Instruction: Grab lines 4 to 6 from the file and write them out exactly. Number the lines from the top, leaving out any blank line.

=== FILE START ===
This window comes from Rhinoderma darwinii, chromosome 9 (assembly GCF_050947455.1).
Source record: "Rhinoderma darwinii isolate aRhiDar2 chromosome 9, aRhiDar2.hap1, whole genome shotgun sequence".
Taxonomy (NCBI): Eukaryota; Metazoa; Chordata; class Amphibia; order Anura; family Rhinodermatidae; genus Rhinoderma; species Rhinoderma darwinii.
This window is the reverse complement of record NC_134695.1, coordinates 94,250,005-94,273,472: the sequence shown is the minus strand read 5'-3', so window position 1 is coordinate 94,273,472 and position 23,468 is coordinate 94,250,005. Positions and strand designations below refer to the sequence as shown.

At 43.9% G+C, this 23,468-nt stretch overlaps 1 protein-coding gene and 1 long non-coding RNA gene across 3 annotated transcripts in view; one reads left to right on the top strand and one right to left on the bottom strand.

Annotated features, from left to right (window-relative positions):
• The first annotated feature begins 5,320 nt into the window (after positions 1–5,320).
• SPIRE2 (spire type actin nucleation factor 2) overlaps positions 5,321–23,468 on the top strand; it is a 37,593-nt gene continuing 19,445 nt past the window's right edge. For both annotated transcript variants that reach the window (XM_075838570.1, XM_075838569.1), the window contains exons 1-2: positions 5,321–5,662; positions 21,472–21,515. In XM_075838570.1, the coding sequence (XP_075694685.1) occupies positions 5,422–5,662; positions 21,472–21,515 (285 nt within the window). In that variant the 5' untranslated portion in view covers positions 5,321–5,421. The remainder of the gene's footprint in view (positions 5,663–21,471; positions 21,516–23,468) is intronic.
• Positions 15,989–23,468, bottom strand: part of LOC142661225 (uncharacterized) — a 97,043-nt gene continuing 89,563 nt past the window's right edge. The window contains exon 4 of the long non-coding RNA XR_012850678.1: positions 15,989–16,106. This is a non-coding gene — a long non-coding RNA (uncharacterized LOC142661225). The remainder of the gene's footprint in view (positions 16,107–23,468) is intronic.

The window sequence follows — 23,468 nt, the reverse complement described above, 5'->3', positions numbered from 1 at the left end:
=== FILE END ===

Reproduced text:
This window is the reverse complement of record NC_134695.1, coordinates 94,250,005-94,273,472: the sequence shown is the minus strand read 5'-3', so window position 1 is coordinate 94,273,472 and position 23,468 is coordinate 94,250,005. Positions and strand designations below refer to the sequence as shown.

At 43.9% G+C, this 23,468-nt stretch overlaps 1 protein-coding gene and 1 long non-coding RNA gene across 3 annotated transcripts in view; one reads left to right on the top strand and one right to left on the bottom strand.

Annotated features, from left to right (window-relative positions):